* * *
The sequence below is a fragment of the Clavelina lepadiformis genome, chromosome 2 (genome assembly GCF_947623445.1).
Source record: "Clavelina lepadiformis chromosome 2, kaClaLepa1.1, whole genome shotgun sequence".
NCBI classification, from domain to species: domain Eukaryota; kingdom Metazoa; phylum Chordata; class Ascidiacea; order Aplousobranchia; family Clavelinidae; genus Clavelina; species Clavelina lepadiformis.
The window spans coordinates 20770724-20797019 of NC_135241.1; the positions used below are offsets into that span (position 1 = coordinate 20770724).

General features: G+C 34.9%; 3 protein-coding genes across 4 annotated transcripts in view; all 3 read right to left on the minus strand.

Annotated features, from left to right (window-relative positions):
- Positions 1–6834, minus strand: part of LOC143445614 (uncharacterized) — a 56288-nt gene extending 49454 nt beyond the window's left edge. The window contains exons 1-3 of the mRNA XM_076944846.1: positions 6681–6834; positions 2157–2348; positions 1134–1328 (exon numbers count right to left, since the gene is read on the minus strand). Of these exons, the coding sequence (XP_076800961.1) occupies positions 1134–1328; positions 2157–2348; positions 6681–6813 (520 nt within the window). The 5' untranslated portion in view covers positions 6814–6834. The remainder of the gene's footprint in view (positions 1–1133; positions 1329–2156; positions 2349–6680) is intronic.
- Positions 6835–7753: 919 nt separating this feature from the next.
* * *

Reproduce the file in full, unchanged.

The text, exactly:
The sequence below is a fragment of the Clavelina lepadiformis genome, chromosome 2 (genome assembly GCF_947623445.1).
Source record: "Clavelina lepadiformis chromosome 2, kaClaLepa1.1, whole genome shotgun sequence".
NCBI classification, from domain to species: domain Eukaryota; kingdom Metazoa; phylum Chordata; class Ascidiacea; order Aplousobranchia; family Clavelinidae; genus Clavelina; species Clavelina lepadiformis.
The window spans coordinates 20770724-20797019 of NC_135241.1; the positions used below are offsets into that span (position 1 = coordinate 20770724).

General features: G+C 34.9%; 3 protein-coding genes across 4 annotated transcripts in view; all 3 read right to left on the minus strand.

Annotated features, from left to right (window-relative positions):
- Positions 1–6834, minus strand: part of LOC143445614 (uncharacterized) — a 56288-nt gene extending 49454 nt beyond the window's left edge. The window contains exons 1-3 of the mRNA XM_076944846.1: positions 6681–6834; positions 2157–2348; positions 1134–1328 (exon numbers count right to left, since the gene is read on the minus strand). Of these exons, the coding sequence (XP_076800961.1) occupies positions 1134–1328; positions 2157–2348; positions 6681–6813 (520 nt within the window). The 5' untranslated portion in view covers positions 6814–6834. The remainder of the gene's footprint in view (positions 1–1133; positions 1329–2156; positions 2349–6680) is intronic.
- Positions 6835–7753: 919 nt separating this feature from the next.